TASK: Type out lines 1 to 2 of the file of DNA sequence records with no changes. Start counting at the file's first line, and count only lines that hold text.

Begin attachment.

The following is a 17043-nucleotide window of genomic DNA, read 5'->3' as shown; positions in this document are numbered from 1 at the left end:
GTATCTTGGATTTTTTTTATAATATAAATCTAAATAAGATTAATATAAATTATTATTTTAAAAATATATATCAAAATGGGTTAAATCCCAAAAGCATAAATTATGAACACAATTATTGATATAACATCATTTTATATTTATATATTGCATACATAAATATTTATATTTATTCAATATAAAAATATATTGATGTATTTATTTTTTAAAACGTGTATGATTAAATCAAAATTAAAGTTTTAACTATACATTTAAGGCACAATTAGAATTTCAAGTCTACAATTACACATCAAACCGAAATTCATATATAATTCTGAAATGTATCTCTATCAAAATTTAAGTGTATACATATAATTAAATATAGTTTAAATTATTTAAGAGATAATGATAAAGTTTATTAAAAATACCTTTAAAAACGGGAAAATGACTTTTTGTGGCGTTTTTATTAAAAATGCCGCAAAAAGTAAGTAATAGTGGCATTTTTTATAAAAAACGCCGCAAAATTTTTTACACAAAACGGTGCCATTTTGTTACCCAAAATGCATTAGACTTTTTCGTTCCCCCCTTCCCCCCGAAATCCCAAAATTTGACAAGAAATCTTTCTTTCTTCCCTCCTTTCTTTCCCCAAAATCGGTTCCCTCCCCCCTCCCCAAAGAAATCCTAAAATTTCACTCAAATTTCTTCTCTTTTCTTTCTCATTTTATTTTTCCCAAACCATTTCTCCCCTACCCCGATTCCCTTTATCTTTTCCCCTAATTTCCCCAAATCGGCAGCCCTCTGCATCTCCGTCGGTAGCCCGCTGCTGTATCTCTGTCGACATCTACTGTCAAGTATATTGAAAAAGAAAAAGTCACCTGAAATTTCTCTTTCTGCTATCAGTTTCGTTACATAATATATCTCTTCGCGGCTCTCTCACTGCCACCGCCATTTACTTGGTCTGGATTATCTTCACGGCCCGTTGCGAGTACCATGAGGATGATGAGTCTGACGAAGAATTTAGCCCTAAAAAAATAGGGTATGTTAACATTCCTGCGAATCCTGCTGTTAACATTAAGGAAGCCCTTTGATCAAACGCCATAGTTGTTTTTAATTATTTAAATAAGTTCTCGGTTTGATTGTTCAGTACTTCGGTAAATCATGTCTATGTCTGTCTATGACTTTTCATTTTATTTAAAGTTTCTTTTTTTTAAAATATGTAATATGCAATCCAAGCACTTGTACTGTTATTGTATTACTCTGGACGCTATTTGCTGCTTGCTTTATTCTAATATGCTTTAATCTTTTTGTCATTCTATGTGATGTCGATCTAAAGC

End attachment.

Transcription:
The following is a 17043-nucleotide window of genomic DNA, read 5'->3' as shown; positions in this document are numbered from 1 at the left end:
GTATCTTGGATTTTTTTTATAATATAAATCTAAATAAGATTAATATAAATTATTATTTTAAAAATATATATCAAAATGGGTTAAATCCCAAAAGCATAAATTATGAACACAATTATTGATATAACATCATTTTATATTTATATATTGCATACATAAATATTTATATTTATTCAATATAAAAATATATTGATGTATTTATTTTTTAAAACGTGTATGATTAAATCAAAATTAAAGTTTTAACTATACATTTAAGGCACAATTAGAATTTCAAGTCTACAATTACACATCAAACCGAAATTCATATATAATTCTGAAATGTATCTCTATCAAAATTTAAGTGTATACATATAATTAAATATAGTTTAAATTATTTAAGAGATAATGATAAAGTTTATTAAAAATACCTTTAAAAACGGGAAAATGACTTTTTGTGGCGTTTTTATTAAAAATGCCGCAAAAAGTAAGTAATAGTGGCATTTTTTATAAAAAACGCCGCAAAATTTTTTACACAAAACGGTGCCATTTTGTTACCCAAAATGCATTAGACTTTTTCGTTCCCCCCTTCCCCCCGAAATCCCAAAATTTGACAAGAAATCTTTCTTTCTTCCCTCCTTTCTTTCCCCAAAATCGGTTCCCTCCCCCCTCCCCAAAGAAATCCTAAAATTTCACTCAAATTTCTTCTCTTTTCTTTCTCATTTTATTTTTCCCAAACCATTTCTCCCCTACCCCGATTCCCTTTATCTTTTCCCCTAATTTCCCCAAATCGGCAGCCCTCTGCATCTCCGTCGGTAGCCCGCTGCTGTATCTCTGTCGACATCTACTGTCAAGTATATTGAAAAAGAAAAAGTCACCTGAAATTTCTCTTTCTGCTATCAGTTTCGTTACATAATATATCTCTTCGCGGCTCTCTCACTGCCACCGCCATTTACTTGGTCTGGATTATCTTCACGGCCCGTTGCGAGTACCATGAGGATGATGAGTCTGACGAAGAATTTAGCCCTAAAAAAATAGGGTATGTTAACATTCCTGCGAATCCTGCTGTTAACATTAAGGAAGCCCTTTGATCAAACGCCATAGTTGTTTTTAATTATTTAAATAAGTTCTCGGTTTGATTGTTCAGTACTTCGGTAAATCATGTCTATGTCTGTCTATGACTTTTCATTTTATTTAAAGTTTCTTTTTTTTAAAATATGTAATATGCAATCCAAGCACTTGTACTGTTATTGTATTACTCTGGACGCTATTTGCTGCTTGCTTTATTCTAATATGCTTTAATCTTTTTGTCATTCTATGTGATGTCGATCTAAAGC